“We may be disrupting criminal networks, but we’re certainly not dismantling any of them,” said Scott Roberton, Vietnam country representative and regional coordinator for wildlife trafficking programs for the Wildlife Conservation Society. “The situation is going to get worse before it gets better.”
While China recently increased its arrests and prosecutions for wildlife crimes, those caught trafficking wildlife in Vietnam or other transit countries almost always escape punishment. Dealing in protected species is a criminal offense under Vietnamese law, as is selling wild-caught animals of any kind.
But even when trafficking kingpins are taken into custody, prosecution often depends on finding unrelated charges that are taken more seriously than wildlife crime, such as car smuggling. Poachers like Mr. Luc — who says he has never run into legal trouble — are rarely reprimanded, and punishment, if any, usually entails a small fine.
“Very few criminals caught for major violations like tiger or rhino horn possession ever do a day in prison,” said Douglas Hendrie, chief technical adviser for Education for Nature-Vietnam, a nonprofit organization based in Vietnam.
Wild-caught and protected animal products are easily procured in Vietnamese cities. “It’s not an enforcement priority yet, largely due to corruption, collusion and an absolute lack of concern,” Dr. Shepherd said. “People just do not care.”
Thien Vuong Tuu (“The Alcohol of the Gods”), a fancy restaurant in Ho Chi Minh City, advertises pangolin, bear, porcupine, bat and more on its illustrated menu. Customers interested in pangolin — sold for $150 a pound — must order it two to three hours in advance and place a deposit based on its weight.
When the customer returns for dinner, the manager presents the live pangolin to the table, then slices its throat on the spot to prove that the meat is fresh and has not been substituted.
“Pangolin is very popular with customers, because it treats a lot of sicknesses,” said Quoc Trung, the restaurant manager. His staff will also dry and package pangolin scales left over from dinner — a popular ingredient in traditional medicines that are still covered by Vietnamese health insurance.
On a Sunday night, families with young children and groups of middle-aged men fill the restaurant. At one table, two French-speaking men order a cobra to the delight of their female companions. Two young servers bring out a large, writhing snake, its mouth bound tightly shut with plastic twine.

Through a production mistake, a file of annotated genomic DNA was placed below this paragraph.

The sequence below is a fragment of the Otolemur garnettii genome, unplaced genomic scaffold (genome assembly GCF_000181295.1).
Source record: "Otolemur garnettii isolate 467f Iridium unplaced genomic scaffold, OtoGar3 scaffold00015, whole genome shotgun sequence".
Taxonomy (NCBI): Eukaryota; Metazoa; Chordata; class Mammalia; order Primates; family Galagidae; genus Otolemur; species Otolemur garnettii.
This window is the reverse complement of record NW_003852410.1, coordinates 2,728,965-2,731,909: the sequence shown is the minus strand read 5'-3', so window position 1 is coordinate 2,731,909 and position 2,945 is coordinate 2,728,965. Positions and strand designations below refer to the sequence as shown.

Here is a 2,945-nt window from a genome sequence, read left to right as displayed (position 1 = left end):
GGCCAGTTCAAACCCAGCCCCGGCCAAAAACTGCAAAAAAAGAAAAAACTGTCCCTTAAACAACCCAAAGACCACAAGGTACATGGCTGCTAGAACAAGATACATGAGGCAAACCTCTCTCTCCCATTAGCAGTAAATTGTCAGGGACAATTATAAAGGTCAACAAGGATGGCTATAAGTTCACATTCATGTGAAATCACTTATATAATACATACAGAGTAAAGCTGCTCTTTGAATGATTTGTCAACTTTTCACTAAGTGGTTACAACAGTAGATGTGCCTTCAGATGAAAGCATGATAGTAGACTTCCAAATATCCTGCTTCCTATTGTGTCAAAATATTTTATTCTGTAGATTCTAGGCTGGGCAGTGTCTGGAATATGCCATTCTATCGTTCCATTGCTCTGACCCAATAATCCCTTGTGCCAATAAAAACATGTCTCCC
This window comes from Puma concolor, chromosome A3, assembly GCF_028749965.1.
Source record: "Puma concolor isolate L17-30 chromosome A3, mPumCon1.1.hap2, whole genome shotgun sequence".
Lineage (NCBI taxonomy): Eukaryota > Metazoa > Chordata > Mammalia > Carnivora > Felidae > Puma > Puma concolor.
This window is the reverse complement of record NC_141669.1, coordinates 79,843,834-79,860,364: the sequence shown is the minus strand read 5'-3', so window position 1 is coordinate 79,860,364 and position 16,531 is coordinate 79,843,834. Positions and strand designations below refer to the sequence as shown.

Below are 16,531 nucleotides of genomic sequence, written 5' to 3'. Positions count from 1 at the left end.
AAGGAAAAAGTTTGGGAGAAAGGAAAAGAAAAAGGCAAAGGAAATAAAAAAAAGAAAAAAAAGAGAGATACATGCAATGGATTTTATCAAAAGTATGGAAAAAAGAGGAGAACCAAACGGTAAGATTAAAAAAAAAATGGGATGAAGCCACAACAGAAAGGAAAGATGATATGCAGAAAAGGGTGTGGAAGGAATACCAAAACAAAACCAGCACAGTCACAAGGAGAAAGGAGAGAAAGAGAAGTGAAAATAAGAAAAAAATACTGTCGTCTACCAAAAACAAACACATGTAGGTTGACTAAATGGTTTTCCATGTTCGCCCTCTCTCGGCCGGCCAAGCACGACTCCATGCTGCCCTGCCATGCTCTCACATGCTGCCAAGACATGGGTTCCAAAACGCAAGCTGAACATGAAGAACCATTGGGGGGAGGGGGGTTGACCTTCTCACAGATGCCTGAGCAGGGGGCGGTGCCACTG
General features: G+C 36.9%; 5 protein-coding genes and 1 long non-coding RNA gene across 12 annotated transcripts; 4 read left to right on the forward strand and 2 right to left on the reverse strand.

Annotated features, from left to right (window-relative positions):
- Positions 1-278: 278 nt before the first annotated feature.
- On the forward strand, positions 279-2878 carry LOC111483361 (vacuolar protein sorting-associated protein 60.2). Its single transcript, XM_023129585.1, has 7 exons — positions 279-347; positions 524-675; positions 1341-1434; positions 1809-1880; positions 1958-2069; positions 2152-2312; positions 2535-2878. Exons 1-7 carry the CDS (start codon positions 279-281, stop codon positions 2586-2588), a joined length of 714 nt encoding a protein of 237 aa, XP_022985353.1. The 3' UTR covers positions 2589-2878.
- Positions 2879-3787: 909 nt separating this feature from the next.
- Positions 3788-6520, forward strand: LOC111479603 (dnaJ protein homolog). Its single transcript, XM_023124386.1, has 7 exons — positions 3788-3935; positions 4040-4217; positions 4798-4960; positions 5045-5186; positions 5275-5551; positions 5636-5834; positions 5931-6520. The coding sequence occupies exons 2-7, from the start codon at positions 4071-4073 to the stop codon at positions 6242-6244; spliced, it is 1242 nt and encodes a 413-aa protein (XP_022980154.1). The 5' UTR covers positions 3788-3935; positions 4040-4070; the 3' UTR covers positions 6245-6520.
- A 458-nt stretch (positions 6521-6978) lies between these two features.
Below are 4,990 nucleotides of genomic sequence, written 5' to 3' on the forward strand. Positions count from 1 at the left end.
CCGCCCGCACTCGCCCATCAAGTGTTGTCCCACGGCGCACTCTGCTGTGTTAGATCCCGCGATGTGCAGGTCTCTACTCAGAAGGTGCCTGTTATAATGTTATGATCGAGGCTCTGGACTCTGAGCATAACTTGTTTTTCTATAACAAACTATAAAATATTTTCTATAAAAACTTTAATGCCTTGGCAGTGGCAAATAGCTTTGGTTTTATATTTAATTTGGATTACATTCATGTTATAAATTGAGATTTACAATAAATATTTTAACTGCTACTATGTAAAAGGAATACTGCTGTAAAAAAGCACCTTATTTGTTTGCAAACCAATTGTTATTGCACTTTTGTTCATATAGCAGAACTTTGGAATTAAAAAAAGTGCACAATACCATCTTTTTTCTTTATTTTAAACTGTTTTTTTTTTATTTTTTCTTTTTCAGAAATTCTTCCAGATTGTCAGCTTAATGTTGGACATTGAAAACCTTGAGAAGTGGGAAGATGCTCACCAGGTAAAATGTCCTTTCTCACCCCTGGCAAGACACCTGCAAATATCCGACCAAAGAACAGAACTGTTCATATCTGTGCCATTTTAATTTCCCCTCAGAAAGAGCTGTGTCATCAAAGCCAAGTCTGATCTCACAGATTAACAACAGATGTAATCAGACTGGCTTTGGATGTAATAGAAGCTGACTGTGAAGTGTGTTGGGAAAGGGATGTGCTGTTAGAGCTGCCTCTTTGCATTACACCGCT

As the customers film with their smartphones, one server holds the snake taut. The other carefully feels along the animal’s abdomen until he locates the heart, then opens it up with a pair of scissors and removes the beating organ with his bare fingers.
As the servers wring out the animal, the blood drips into a ceramic bowl to be mixed later with alcohol and drunk.
“The government doesn’t allow exotic meat, but we have our sources and good connections with the police,” Mr. Quoc said after the show concluded. “The demand is so high for these things, so we have to supply them.”
Given the widespread lack of enforcement, grass-roots conservation organizations in Vietnam increasingly find themselves on the front lines. Education for Nature-Vietnam recently conducted a survey of restaurants, hotels and shops in 12 districts in Hanoi and Ho Chi Minh City, recording each violation of wildlife laws and insisting that authorities follow up.
Several months later, the group repeated the survey and found the availability of illegal products ranging from snake “wine” to bear bile had fallen by nearly 60 percent in eight of the districts. “When authorities put us out of work by doing their job effectively and consistently, then we’ll no longer have to do this,” Mr. Hendrie said.
Save Vietnam’s Wildlife, a nonprofit based at Cuc Phuong National Park, organizes training sessions across the country for park rangers and the police, conducts community education programs and operates one of the country’s only rehabilitation centers for confiscated animals.
In Vietnam, much of the wildlife intercepted from illegal traders is sold by officials back into the black market. Nguyen Van Thain, Save Vietnam’s Wildlife’s founder, often must race to the sites of recent confiscations to try to recover animals before that can happen.
“Corrupt rangers still want to sell animals back to the trade,” Mr. Nguyen said. Even if the animals are not sold, very few return to the wild, because of a lack of rehabilitation facilities.
Animals not sent to a specialized rescue center often “just sit around until they die,” Dr. Shepherd said.
Over the last three months, Mr. Nguyen has helped rescue 20 pangolins, but the maximum capacity at his center — one of only two in Vietnam that can care for pangolins — is less than 50. With a budget of just $90,000 a year, he has few resources with which to expand the center and hire additional staff.
Mr. Nguyen says he is not confident that attitudes will change in time to spare his country’s wildlife.
“The problem in Vietnam is that conservation is a new way of thinking,” he said. “Vietnamese people need to learn to take seriously what we have now. We need to take care of our own environment and wildlife if we want it to be around in the future.”